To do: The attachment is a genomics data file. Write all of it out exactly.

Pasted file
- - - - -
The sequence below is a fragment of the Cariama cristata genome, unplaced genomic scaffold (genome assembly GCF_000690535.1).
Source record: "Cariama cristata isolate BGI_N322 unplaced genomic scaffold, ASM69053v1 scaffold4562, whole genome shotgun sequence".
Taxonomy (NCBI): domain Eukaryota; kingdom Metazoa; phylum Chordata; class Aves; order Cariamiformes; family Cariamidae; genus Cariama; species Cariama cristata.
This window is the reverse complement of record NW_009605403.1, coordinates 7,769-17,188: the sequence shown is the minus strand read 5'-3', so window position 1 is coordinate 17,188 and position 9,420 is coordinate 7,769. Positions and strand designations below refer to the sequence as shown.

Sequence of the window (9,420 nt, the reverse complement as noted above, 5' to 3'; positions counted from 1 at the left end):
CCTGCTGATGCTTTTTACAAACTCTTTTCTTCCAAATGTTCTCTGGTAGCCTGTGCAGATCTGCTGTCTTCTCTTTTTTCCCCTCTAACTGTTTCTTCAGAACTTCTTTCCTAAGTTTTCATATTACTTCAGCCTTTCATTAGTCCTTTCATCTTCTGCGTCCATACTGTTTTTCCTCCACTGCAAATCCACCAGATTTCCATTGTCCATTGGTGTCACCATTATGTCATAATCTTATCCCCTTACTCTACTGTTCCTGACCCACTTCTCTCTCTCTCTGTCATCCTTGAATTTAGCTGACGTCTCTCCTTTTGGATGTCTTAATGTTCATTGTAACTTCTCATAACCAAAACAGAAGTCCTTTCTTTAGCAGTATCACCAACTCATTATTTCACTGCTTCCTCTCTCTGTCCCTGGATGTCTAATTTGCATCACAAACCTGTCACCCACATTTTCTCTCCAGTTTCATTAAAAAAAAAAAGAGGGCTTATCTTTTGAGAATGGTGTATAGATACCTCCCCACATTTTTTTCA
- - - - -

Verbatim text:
The sequence below is a fragment of the Cariama cristata genome, unplaced genomic scaffold (genome assembly GCF_000690535.1).
Source record: "Cariama cristata isolate BGI_N322 unplaced genomic scaffold, ASM69053v1 scaffold4562, whole genome shotgun sequence".
Taxonomy (NCBI): domain Eukaryota; kingdom Metazoa; phylum Chordata; class Aves; order Cariamiformes; family Cariamidae; genus Cariama; species Cariama cristata.
This window is the reverse complement of record NW_009605403.1, coordinates 7,769-17,188: the sequence shown is the minus strand read 5'-3', so window position 1 is coordinate 17,188 and position 9,420 is coordinate 7,769. Positions and strand designations below refer to the sequence as shown.

Sequence of the window (9,420 nt, the reverse complement as noted above, 5' to 3'; positions counted from 1 at the left end):
CCTGCTGATGCTTTTTACAAACTCTTTTCTTCCAAATGTTCTCTGGTAGCCTGTGCAGATCTGCTGTCTTCTCTTTTTTCCCCTCTAACTGTTTCTTCAGAACTTCTTTCCTAAGTTTTCATATTACTTCAGCCTTTCATTAGTCCTTTCATCTTCTGCGTCCATACTGTTTTTCCTCCACTGCAAATCCACCAGATTTCCATTGTCCATTGGTGTCACCATTATGTCATAATCTTATCCCCTTACTCTACTGTTCCTGACCCACTTCTCTCTCTCTCTGTCATCCTTGAATTTAGCTGACGTCTCTCCTTTTGGATGTCTTAATGTTCATTGTAACTTCTCATAACCAAAACAGAAGTCCTTTCTTTAGCAGTATCACCAACTCATTATTTCACTGCTTCCTCTCTCTGTCCCTGGATGTCTAATTTGCATCACAAACCTGTCACCCACATTTTCTCTCCAGTTTCATTAAAAAAAAAAAGAGGGCTTATCTTTTGAGAATGGTGTATAGATACCTCCCCACATTTTTTTCA